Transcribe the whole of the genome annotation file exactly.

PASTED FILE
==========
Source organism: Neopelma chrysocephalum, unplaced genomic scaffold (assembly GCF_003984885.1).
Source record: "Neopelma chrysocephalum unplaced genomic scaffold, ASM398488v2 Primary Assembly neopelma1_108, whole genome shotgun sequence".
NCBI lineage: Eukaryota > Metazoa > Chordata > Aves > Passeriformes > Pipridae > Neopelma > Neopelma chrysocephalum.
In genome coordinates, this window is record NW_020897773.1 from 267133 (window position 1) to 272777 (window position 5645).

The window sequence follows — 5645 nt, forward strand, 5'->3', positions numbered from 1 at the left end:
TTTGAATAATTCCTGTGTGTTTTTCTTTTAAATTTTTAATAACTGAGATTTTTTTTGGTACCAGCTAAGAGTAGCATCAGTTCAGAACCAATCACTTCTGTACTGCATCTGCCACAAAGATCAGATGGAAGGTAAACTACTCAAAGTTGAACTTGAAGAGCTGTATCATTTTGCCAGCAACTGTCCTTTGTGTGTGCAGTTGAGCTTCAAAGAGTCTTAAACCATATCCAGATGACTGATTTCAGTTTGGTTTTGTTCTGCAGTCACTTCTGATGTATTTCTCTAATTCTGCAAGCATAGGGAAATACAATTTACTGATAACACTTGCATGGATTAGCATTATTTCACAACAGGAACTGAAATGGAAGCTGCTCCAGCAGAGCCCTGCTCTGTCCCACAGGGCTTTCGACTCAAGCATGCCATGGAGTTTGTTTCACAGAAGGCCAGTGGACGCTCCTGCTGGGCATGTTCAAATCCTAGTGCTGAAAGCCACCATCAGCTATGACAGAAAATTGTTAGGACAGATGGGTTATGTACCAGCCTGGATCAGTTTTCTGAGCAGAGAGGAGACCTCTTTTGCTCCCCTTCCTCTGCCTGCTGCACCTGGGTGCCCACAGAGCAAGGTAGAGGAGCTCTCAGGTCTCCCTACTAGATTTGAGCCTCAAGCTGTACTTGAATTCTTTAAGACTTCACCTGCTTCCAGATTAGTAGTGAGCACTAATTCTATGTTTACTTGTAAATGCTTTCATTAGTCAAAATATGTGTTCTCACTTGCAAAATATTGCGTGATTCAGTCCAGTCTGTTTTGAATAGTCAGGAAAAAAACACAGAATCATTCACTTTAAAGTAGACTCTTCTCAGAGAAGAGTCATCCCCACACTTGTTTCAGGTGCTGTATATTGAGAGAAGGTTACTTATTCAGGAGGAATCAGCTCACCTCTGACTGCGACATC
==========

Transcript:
Source organism: Neopelma chrysocephalum, unplaced genomic scaffold (assembly GCF_003984885.1).
Source record: "Neopelma chrysocephalum unplaced genomic scaffold, ASM398488v2 Primary Assembly neopelma1_108, whole genome shotgun sequence".
NCBI lineage: Eukaryota > Metazoa > Chordata > Aves > Passeriformes > Pipridae > Neopelma > Neopelma chrysocephalum.
In genome coordinates, this window is record NW_020897773.1 from 267133 (window position 1) to 272777 (window position 5645).

The window sequence follows — 5645 nt, forward strand, 5'->3', positions numbered from 1 at the left end:
TTTGAATAATTCCTGTGTGTTTTTCTTTTAAATTTTTAATAACTGAGATTTTTTTTGGTACCAGCTAAGAGTAGCATCAGTTCAGAACCAATCACTTCTGTACTGCATCTGCCACAAAGATCAGATGGAAGGTAAACTACTCAAAGTTGAACTTGAAGAGCTGTATCATTTTGCCAGCAACTGTCCTTTGTGTGTGCAGTTGAGCTTCAAAGAGTCTTAAACCATATCCAGATGACTGATTTCAGTTTGGTTTTGTTCTGCAGTCACTTCTGATGTATTTCTCTAATTCTGCAAGCATAGGGAAATACAATTTACTGATAACACTTGCATGGATTAGCATTATTTCACAACAGGAACTGAAATGGAAGCTGCTCCAGCAGAGCCCTGCTCTGTCCCACAGGGCTTTCGACTCAAGCATGCCATGGAGTTTGTTTCACAGAAGGCCAGTGGACGCTCCTGCTGGGCATGTTCAAATCCTAGTGCTGAAAGCCACCATCAGCTATGACAGAAAATTGTTAGGACAGATGGGTTATGTACCAGCCTGGATCAGTTTTCTGAGCAGAGAGGAGACCTCTTTTGCTCCCCTTCCTCTGCCTGCTGCACCTGGGTGCCCACAGAGCAAGGTAGAGGAGCTCTCAGGTCTCCCTACTAGATTTGAGCCTCAAGCTGTACTTGAATTCTTTAAGACTTCACCTGCTTCCAGATTAGTAGTGAGCACTAATTCTATGTTTACTTGTAAATGCTTTCATTAGTCAAAATATGTGTTCTCACTTGCAAAATATTGCGTGATTCAGTCCAGTCTGTTTTGAATAGTCAGGAAAAAAACACAGAATCATTCACTTTAAAGTAGACTCTTCTCAGAGAAGAGTCATCCCCACACTTGTTTCAGGTGCTGTATATTGAGAGAAGGTTACTTATTCAGGAGGAATCAGCTCACCTCTGACTGCGACATC